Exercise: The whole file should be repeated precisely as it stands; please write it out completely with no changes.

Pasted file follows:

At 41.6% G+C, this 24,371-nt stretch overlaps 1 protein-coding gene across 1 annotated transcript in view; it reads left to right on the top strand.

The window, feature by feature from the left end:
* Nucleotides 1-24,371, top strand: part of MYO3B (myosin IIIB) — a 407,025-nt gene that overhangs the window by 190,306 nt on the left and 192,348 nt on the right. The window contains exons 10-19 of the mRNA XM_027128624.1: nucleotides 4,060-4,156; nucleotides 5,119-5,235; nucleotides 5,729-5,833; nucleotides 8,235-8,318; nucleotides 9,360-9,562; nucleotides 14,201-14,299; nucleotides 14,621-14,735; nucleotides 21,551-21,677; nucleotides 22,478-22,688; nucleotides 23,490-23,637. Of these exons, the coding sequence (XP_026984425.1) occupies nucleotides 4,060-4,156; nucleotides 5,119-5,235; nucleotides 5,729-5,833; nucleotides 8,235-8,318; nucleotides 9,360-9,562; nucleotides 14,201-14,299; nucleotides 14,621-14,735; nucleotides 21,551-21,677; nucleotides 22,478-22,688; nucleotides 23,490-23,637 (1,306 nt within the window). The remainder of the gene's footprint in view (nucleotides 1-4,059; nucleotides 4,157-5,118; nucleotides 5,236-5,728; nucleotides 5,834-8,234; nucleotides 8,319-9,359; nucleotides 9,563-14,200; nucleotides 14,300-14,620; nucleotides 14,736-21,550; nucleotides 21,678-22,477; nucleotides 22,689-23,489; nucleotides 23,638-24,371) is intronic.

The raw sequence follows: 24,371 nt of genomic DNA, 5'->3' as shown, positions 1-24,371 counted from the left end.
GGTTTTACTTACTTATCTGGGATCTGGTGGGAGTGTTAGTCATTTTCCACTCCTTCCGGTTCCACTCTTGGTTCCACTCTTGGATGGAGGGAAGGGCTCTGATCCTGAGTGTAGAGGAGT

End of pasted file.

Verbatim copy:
At 41.6% G+C, this 24,371-nt stretch overlaps 1 protein-coding gene across 1 annotated transcript in view; it reads left to right on the top strand.

The window, feature by feature from the left end:
* Nucleotides 1-24,371, top strand: part of MYO3B (myosin IIIB) — a 407,025-nt gene that overhangs the window by 190,306 nt on the left and 192,348 nt on the right. The window contains exons 10-19 of the mRNA XM_027128624.1: nucleotides 4,060-4,156; nucleotides 5,119-5,235; nucleotides 5,729-5,833; nucleotides 8,235-8,318; nucleotides 9,360-9,562; nucleotides 14,201-14,299; nucleotides 14,621-14,735; nucleotides 21,551-21,677; nucleotides 22,478-22,688; nucleotides 23,490-23,637. Of these exons, the coding sequence (XP_026984425.1) occupies nucleotides 4,060-4,156; nucleotides 5,119-5,235; nucleotides 5,729-5,833; nucleotides 8,235-8,318; nucleotides 9,360-9,562; nucleotides 14,201-14,299; nucleotides 14,621-14,735; nucleotides 21,551-21,677; nucleotides 22,478-22,688; nucleotides 23,490-23,637 (1,306 nt within the window). The remainder of the gene's footprint in view (nucleotides 1-4,059; nucleotides 4,157-5,118; nucleotides 5,236-5,728; nucleotides 5,834-8,234; nucleotides 8,319-9,359; nucleotides 9,563-14,200; nucleotides 14,300-14,620; nucleotides 14,736-21,550; nucleotides 21,678-22,477; nucleotides 22,689-23,489; nucleotides 23,638-24,371) is intronic.

The raw sequence follows: 24,371 nt of genomic DNA, 5'->3' as shown, positions 1-24,371 counted from the left end.
GGTTTTACTTACTTATCTGGGATCTGGTGGGAGTGTTAGTCATTTTCCACTCCTTCCGGTTCCACTCTTGGTTCCACTCTTGGATGGAGGGAAGGGCTCTGATCCTGAGTGTAGAGGAGT